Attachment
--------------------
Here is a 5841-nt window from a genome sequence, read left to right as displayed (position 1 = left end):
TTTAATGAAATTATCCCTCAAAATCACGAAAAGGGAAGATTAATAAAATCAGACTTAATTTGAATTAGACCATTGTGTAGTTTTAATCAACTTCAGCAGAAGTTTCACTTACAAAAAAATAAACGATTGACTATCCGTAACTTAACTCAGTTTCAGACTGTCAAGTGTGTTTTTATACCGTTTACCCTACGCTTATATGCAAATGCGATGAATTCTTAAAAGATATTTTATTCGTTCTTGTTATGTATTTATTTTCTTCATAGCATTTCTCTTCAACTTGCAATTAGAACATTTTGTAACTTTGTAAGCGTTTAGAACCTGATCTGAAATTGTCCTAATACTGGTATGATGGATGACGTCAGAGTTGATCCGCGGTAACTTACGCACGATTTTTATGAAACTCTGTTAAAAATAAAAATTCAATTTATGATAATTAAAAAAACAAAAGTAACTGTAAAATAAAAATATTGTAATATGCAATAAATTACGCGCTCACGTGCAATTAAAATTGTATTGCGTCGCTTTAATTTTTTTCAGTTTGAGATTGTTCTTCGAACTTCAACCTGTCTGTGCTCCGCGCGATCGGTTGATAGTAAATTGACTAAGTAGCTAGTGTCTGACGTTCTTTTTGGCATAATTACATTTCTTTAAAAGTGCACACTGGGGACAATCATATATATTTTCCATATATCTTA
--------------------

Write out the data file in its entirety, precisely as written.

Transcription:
Here is a 5841-nt window from a genome sequence, read left to right as displayed (position 1 = left end):
TTTAATGAAATTATCCCTCAAAATCACGAAAAGGGAAGATTAATAAAATCAGACTTAATTTGAATTAGACCATTGTGTAGTTTTAATCAACTTCAGCAGAAGTTTCACTTACAAAAAAATAAACGATTGACTATCCGTAACTTAACTCAGTTTCAGACTGTCAAGTGTGTTTTTATACCGTTTACCCTACGCTTATATGCAAATGCGATGAATTCTTAAAAGATATTTTATTCGTTCTTGTTATGTATTTATTTTCTTCATAGCATTTCTCTTCAACTTGCAATTAGAACATTTTGTAACTTTGTAAGCGTTTAGAACCTGATCTGAAATTGTCCTAATACTGGTATGATGGATGACGTCAGAGTTGATCCGCGGTAACTTACGCACGATTTTTATGAAACTCTGTTAAAAATAAAAATTCAATTTATGATAATTAAAAAAACAAAAGTAACTGTAAAATAAAAATATTGTAATATGCAATAAATTACGCGCTCACGTGCAATTAAAATTGTATTGCGTCGCTTTAATTTTTTTCAGTTTGAGATTGTTCTTCGAACTTCAACCTGTCTGTGCTCCGCGCGATCGGTTGATAGTAAATTGACTAAGTAGCTAGTGTCTGACGTTCTTTTTGGCATAATTACATTTCTTTAAAAGTGCACACTGGGGACAATCATATATATTTTCCATATATCTTA